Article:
Republicans Push Again For State Budget Talks [Courant]

December 3, 2014

Hartford Courant

After having their request for a special session rejected, top Republicans called once again Wednesday for bipartisan talks to close the state’s projected budget deficit.

Incoming Senate Republican leader Leonard Fasano and incoming House Republican leader Themis Klarides are seeking action on the deficit after Gov. Dannel P. Malloy said last month that a special legislative session was not necessary to close the deficit. Malloy has announced a modified hiring freeze and budget cuts in more than 30 different agencies to close a deficit that had been projected at $99 million for the current fiscal year that ends June 30, 2015.

“As you know, shortly after the election it was relayed to the public, ourselves included, that the state’s revenues were short of enacted and that expenditures were not trending in a favorable direction,” the Republicans wrote Wednesday to the top four Democratic leaders in the legislature. “A week after this acknowledgement, we then learned that the treasurer had insufficient cash on hand to pay the day-to-day operating expenses of the state of Connecticut and as a result has had to borrow against bond proceeds. We know that the cash situation could have been much worse had the state not bonded half of its GAAP deficit and received a cash infusion of $560 million.”
The Republicans called for a meeting to discuss the budget situation.

“Hesitation will lead to devastation,” Fasano and Klarides wrote. “Now is the time to act together.”

Malloy says that the state tax collections come in swings throughout the year, and the state is currently in a trough because the sales tax revenues have not yet poured in from the Christmas sales that will lead to millions of dollars being collected by late December. In addition, millions more will come pouring into state coffers in February, March, and April as consumers complete their state income tax filings before the annual April 15 deadline.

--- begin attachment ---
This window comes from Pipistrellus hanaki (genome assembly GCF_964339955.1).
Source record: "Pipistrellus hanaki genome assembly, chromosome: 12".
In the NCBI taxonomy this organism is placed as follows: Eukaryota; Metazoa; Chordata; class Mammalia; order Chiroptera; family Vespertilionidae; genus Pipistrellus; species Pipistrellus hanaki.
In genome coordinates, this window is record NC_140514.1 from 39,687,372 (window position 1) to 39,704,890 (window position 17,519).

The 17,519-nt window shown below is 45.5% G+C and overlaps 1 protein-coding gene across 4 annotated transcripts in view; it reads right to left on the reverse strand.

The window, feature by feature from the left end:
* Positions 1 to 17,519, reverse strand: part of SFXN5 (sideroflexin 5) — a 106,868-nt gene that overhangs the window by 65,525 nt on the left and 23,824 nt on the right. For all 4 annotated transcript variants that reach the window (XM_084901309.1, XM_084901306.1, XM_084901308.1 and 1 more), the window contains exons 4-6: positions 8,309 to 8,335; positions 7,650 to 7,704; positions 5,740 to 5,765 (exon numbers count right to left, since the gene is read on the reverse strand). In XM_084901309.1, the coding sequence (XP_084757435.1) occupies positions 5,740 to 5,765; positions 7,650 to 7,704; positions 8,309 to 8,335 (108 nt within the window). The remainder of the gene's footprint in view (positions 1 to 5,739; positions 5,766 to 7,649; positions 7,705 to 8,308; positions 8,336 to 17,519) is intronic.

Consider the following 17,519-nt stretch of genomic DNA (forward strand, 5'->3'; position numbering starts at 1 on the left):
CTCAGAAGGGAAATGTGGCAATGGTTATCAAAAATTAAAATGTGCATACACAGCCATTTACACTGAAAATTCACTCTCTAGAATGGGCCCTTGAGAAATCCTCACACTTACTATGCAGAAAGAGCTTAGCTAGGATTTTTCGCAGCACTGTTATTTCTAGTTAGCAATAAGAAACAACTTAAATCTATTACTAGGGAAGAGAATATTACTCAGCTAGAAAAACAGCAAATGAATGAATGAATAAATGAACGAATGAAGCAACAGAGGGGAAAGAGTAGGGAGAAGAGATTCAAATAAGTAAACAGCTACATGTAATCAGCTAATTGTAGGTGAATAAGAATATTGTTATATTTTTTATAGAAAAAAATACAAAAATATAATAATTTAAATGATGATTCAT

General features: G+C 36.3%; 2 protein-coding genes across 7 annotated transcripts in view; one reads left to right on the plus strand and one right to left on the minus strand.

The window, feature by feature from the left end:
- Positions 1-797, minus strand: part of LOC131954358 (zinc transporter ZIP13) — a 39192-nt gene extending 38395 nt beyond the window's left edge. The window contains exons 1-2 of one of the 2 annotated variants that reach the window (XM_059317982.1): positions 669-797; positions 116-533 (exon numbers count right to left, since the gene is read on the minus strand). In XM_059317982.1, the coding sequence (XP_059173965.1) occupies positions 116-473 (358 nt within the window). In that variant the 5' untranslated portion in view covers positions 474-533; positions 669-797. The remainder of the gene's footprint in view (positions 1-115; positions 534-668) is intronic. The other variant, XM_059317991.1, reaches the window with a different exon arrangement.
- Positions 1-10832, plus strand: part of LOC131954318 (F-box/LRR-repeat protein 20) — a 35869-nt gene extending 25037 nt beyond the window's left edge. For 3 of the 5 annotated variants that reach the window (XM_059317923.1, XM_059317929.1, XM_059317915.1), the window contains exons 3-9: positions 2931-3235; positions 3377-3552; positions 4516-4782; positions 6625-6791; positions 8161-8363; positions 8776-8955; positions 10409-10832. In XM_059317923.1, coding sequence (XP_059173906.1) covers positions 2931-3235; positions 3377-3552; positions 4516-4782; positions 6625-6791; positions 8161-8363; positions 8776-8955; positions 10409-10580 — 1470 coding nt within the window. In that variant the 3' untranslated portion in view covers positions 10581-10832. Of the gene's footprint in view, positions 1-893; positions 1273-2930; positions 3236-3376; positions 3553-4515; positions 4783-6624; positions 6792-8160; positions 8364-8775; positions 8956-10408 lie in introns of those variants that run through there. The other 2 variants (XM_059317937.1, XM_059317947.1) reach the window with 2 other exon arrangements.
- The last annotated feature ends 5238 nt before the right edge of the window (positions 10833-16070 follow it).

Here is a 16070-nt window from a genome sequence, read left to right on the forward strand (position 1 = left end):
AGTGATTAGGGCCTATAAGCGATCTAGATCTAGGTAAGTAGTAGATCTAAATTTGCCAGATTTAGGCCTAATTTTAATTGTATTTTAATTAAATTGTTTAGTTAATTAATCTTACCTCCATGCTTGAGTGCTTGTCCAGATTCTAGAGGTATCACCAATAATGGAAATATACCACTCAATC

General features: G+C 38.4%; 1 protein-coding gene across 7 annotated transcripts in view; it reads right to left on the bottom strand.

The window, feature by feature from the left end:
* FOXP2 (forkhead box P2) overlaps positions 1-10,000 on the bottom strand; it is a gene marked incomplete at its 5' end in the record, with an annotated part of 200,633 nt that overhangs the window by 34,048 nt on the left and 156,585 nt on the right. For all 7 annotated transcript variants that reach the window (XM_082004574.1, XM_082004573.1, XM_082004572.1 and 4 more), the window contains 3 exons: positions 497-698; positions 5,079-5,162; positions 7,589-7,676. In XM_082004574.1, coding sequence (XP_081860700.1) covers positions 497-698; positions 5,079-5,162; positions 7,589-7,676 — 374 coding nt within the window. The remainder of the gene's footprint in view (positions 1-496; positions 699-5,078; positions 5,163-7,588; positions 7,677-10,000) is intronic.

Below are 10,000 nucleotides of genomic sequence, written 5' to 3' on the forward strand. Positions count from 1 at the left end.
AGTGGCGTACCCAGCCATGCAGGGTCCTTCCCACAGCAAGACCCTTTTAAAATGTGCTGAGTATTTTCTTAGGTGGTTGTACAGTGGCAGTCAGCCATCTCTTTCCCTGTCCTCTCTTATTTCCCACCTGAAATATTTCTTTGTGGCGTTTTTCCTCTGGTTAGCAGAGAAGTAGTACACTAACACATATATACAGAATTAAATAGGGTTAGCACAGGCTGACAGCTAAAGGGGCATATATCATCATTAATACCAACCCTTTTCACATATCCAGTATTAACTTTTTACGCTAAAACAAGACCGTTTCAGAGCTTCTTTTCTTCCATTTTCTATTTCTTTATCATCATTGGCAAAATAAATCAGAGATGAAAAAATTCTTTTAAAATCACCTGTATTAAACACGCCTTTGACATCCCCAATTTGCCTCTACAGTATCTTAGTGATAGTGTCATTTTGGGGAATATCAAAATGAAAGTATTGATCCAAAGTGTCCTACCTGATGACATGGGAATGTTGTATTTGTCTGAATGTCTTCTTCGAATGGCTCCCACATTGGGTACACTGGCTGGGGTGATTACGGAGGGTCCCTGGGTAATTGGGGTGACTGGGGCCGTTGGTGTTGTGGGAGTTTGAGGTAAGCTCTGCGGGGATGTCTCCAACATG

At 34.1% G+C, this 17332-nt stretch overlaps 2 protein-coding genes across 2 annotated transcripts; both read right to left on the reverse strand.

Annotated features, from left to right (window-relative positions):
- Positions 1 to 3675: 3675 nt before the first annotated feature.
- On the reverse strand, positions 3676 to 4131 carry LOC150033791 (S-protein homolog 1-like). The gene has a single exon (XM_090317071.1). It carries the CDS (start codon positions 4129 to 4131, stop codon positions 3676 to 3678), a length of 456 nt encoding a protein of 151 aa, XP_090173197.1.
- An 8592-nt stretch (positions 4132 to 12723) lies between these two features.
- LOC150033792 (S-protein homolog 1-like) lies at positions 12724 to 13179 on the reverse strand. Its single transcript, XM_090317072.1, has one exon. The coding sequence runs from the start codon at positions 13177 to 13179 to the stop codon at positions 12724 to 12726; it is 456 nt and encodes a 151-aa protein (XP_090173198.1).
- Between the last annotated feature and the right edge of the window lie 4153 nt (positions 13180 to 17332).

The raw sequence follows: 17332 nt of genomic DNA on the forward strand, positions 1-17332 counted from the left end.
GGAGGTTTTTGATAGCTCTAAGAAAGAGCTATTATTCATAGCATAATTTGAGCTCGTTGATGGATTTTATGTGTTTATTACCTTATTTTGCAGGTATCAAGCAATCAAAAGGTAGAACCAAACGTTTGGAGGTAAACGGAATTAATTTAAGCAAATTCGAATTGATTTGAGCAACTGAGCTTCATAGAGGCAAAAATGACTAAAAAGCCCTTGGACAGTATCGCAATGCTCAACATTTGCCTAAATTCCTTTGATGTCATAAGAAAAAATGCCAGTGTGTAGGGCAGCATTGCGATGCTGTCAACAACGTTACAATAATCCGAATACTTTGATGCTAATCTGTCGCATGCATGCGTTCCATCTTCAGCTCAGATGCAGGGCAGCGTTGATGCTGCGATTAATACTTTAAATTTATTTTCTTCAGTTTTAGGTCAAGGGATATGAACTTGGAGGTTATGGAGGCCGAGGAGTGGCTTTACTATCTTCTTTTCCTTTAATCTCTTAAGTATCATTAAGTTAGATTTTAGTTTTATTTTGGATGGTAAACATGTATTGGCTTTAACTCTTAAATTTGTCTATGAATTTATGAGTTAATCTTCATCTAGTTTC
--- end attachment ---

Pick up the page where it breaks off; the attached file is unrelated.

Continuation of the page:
The Republicans do not have enough votes to force a special session, and the Democrats say that the budget deficit can be closed without a vote by the full legislature.

“There is no need for a special session,” Andrew Doba, Malloy’s spokesman, said recently. “The rescissions that were announced, in addition to the management measures that were announced more than a week ago, are more than sufficient to address this minor shortfall.”

The two top Democrats in the Senate, President Pro Tem Donald Williams and Majority Leader Martin Looney, both said recently that a special session was “unnecessary” because Malloy was making cuts within his authority under state law.

In addition to a projected deficit in the current fiscal year, the legislature’s nonpartisan fiscal office is estimating combined deficits of $4.47 billion over the next three fiscal years, starting in July 2015.

Alan Calandro, the fiscal office’s director, told legislators recently that the state has problems both on the spending and taxing sides of the budget. In the short term, the state is still trying to obtain about $200 million in additional funds from the federal government for Medicaid that is currently under negotiation. The federal budget has still not yet been adopted, and the government has been funded under continuing resolutions.

Incoming Senate President Pro Tem Martin Looney said that the fiscal analysts working for the governor and the legislature have not called for any immediate action by the legislature.

“We are monitoring state finances just as closely as our Republican colleagues are, and we look forward to working with them on a responsible and achievable plan of action when and if that time arrives,’’ Looney said.